New Open-Source AI Tools Released by Uber and Lyft

January 17, 2020

As we’ve mentioned previously (see: Databricks), whether you are looking to build or buy AI, open- source solutions can be attractive. 

Open-source software

  1. Is freely distributed
  2. Has its source code freely available

With that in mind, the consumer can spend their money elsewhere (e.g., on talent) while the community around the software constantly iterates on it to make it better. The company (or individual) who developed it also benefits from these communal efforts.

Enter Uber and Lyft’s new open-source AI tools. 

Uber and Lyft, you can drive my AI

This past week, Uber released Manifold (a model-agnostic visual debugging tool for machine learning) and Lyft released Flyte (a tool for maintaining machine learning workflows).

Flyte’s mission is to increase development velocity for machine learning and data processing by abstracting this overhead.

Manifold helps engineers and scientists identify performance issues across ML data slices and models.

These tools come to answer a particular problem we have seen across multiple industries, sectors, and businesses: scale. Thus, although business executives are keen to deploy AI within their organizations, a significantly smaller number (4%, according to PwC), plan to do so across their entire company.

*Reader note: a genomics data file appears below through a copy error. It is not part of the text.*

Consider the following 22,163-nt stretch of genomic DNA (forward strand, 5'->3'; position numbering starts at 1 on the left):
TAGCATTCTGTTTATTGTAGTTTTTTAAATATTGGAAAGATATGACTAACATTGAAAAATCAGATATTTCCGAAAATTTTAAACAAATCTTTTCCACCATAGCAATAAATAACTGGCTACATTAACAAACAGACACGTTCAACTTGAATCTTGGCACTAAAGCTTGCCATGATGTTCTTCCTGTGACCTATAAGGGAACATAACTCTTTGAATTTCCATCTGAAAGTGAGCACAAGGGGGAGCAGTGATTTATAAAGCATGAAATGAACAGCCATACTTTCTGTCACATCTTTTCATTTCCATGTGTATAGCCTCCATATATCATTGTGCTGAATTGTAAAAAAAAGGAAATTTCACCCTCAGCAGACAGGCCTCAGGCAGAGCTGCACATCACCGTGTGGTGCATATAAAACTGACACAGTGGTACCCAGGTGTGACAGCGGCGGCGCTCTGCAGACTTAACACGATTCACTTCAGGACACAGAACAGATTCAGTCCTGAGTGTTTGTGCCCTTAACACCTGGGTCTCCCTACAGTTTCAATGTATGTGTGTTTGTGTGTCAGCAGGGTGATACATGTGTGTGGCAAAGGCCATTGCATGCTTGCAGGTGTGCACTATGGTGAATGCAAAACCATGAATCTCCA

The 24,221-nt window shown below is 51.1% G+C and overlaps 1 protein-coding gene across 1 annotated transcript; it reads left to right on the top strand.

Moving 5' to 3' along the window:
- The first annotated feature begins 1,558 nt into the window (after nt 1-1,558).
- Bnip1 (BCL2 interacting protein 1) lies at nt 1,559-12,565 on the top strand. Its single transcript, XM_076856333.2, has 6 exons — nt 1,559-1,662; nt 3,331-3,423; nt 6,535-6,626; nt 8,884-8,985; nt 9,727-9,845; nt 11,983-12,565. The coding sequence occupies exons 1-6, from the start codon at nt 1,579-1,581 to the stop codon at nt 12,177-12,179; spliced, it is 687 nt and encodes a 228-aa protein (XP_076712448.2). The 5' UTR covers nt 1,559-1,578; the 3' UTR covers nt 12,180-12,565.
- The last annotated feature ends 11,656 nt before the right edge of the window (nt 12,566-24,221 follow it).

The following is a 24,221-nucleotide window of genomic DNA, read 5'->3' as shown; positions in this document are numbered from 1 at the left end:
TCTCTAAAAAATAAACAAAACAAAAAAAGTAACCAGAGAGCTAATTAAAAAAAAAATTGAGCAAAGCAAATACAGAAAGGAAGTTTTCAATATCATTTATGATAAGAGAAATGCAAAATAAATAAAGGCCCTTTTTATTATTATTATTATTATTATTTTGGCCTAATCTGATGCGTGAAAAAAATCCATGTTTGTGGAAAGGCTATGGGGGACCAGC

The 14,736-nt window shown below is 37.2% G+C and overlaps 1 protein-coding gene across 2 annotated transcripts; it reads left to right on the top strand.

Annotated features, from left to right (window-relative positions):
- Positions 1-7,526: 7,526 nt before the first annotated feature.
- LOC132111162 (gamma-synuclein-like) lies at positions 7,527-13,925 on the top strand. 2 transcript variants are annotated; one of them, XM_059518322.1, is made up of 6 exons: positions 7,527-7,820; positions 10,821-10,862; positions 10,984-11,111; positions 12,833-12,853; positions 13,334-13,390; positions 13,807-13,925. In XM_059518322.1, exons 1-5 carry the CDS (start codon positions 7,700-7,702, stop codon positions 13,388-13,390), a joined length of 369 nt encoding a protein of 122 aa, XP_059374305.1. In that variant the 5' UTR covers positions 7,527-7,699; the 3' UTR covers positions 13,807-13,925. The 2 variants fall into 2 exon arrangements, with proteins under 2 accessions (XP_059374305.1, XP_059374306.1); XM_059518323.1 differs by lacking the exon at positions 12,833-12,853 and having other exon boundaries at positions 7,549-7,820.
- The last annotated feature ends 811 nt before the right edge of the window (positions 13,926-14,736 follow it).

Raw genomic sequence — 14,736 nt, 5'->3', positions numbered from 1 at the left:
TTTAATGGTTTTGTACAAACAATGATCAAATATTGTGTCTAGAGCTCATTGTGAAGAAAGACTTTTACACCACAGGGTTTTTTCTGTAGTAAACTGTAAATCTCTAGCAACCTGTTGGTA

When G2 users reflected on machine learning operationalization software they used, scale was front of mind. 

Furthermore, according to a recent report from Algorithmia

The main challenges people face when developing ML capabilities are scale, version control, model reproducibility, and aligning stakeholders.

With tools like Manifold and Flyte assisting with ancillary tasks like data processing and algorithmic performance issues, data scientists can focus on large-scale AI development projects without getting distracted.

New Open-Source AI Tools Released by Uber and Lyft When large enterprises release their AI tools into the wild, everyone benefits.
Matthew Miller Matthew Miller is a research and data enthusiast with a knack for understanding and conveying market trends effectively. With experience in journalism, education, and AI, he has honed his skills in various industries. Currently a Senior Research Analyst at G2, Matthew focuses on AI, automation, and analytics, providing insights and conducting research for vendors in these fields. He has a strong background in linguistics, having worked as a Hebrew and Yiddish Translator and an Expert Hebrew Linguist, and has co-founded VAICE, a non-profit voice tech consultancy firm.